On radiographs, rickets and classic metaphyseal lesions are distinguished.

According to the American Journal of Roentgenology (AJR), rickets and classic metaphyseal lesions (CMLs) have distinct radiographic signs, and radiologists can reliably distinguish between the two.


"Recognition that CMLs mostly occur in children younger than 6 months and are unusual in children older than 1 year may assist interpretations," wrote corresponding author Boaz Karmazyn from Riley Hospital for Children in Indianapolis, IN.

Karmazyn and colleagues' study included children under the age of two who had knee radiographs from January 2017 to December 2018 and either had rickets (25-hydroxy vitamin D 20 ng/mL and abnormal knee radiographs) or knee CMLs and a pediatrician's diagnosis of child abuse. Eight radiologists interpreted radiographs for rickets or CML diagnoses independently, rating confidence levels and logging associated radiographic signs.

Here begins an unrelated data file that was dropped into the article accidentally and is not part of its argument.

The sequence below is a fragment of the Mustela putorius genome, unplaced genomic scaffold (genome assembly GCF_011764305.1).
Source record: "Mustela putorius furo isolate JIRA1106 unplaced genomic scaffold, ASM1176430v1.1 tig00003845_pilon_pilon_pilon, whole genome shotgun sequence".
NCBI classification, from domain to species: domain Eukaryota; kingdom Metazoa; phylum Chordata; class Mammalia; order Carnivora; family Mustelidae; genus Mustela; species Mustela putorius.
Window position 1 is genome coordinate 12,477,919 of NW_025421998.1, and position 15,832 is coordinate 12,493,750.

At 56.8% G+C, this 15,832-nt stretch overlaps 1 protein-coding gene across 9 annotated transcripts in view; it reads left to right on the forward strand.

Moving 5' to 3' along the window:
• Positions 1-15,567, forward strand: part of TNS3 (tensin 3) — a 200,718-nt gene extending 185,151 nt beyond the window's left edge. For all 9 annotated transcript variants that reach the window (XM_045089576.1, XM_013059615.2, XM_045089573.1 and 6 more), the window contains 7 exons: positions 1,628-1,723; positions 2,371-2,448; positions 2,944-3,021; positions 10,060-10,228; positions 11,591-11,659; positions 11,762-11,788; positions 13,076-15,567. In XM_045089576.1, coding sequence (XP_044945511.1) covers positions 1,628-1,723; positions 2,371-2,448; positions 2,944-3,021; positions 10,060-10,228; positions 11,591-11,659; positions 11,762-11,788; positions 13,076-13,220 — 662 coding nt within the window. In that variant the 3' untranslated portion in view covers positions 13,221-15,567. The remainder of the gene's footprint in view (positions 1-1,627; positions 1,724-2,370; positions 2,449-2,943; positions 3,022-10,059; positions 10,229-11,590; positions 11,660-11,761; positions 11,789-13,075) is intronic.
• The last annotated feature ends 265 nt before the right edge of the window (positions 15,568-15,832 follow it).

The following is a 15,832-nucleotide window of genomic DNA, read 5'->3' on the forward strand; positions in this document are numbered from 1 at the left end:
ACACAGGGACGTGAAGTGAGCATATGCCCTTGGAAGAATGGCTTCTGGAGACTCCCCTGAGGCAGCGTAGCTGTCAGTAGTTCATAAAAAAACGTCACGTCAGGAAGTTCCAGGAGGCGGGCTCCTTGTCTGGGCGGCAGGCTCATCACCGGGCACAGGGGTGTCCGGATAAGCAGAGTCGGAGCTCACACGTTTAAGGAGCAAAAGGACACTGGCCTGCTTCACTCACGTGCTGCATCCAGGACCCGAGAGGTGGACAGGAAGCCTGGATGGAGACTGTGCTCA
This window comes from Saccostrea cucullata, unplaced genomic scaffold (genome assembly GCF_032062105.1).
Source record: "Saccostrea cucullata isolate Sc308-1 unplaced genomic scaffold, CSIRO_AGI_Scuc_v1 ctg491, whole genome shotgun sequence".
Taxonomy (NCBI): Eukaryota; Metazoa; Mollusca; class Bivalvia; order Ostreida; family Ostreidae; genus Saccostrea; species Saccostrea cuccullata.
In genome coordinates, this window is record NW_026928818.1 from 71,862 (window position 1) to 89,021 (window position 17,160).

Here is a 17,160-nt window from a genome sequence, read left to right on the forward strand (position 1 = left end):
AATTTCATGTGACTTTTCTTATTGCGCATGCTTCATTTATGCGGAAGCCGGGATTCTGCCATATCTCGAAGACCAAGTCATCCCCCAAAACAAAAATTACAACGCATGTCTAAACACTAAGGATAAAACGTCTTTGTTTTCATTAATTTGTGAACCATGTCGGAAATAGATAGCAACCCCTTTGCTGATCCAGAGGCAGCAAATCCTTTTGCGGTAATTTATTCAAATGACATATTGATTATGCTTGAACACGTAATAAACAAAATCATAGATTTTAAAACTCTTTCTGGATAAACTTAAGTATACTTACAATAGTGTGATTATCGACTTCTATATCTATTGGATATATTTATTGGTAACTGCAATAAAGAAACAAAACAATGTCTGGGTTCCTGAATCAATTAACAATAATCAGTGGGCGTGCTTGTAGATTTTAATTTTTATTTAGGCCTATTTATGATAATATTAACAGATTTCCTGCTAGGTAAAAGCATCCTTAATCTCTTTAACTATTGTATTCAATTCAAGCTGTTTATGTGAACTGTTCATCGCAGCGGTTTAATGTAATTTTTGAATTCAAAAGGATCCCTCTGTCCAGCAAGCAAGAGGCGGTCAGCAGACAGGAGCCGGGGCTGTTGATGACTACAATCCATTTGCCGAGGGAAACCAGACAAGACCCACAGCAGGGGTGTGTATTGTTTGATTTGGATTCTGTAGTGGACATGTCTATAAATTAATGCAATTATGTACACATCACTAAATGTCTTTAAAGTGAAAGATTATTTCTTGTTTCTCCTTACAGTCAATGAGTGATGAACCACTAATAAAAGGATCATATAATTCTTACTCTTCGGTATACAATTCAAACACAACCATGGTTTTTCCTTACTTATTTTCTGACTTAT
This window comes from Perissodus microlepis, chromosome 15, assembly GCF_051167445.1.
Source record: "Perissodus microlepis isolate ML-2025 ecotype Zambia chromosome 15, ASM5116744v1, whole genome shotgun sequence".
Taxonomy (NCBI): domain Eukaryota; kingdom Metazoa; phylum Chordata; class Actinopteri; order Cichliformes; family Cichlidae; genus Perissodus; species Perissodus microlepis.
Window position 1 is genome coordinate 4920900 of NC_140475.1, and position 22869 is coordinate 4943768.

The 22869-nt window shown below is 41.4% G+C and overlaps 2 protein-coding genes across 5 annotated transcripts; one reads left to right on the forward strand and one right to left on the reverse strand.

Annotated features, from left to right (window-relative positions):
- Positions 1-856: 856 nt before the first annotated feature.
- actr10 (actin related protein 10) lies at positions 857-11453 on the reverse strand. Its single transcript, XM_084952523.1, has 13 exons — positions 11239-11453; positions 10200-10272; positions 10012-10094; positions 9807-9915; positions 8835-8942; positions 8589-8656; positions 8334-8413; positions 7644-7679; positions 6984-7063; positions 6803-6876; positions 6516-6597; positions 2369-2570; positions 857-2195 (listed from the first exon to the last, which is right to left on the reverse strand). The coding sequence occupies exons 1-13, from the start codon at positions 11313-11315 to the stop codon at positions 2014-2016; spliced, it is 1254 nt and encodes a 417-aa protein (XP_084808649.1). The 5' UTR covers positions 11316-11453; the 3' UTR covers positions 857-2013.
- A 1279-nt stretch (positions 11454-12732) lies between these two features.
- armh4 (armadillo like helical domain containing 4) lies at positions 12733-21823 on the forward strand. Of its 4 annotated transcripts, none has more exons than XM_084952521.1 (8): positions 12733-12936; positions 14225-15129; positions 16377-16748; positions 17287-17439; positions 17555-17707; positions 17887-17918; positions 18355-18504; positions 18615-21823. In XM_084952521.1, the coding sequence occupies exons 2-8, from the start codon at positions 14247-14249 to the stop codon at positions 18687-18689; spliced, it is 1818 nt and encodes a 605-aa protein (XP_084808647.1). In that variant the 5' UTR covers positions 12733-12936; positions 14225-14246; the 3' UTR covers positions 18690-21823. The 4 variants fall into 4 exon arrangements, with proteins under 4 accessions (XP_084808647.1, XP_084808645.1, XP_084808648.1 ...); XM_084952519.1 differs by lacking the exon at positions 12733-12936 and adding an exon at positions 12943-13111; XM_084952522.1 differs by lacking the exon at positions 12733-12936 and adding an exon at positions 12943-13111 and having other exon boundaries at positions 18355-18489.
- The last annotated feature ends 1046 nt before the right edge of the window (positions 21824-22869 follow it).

Finally, CML children were younger than rickets children (3.9 percent vs 65.7 percent > 1 year old). For CML, the rate of false-positive moderate or high-confidence interpretations was 0.6 percent, and for rickets, it was 1.6 percent. Only one child with CML and low vitamin D received a combined CML and rickets interpretation.

Reiterating that less- and more-experienced pediatric and non-pediatric radiologists had high diagnostic performance in differentiating rickets and CML – regardless of vitamin D deficiency, with few false-positive interpretations for these diagnoses – the authors of this AJR article concluded that "findings suggestive of both rickets and CML should be viewed as indeterminate."

Source: Materials provided by American Roentgen Ray Society.

Reference:  DOI: 10.2214/AJR.22.27729


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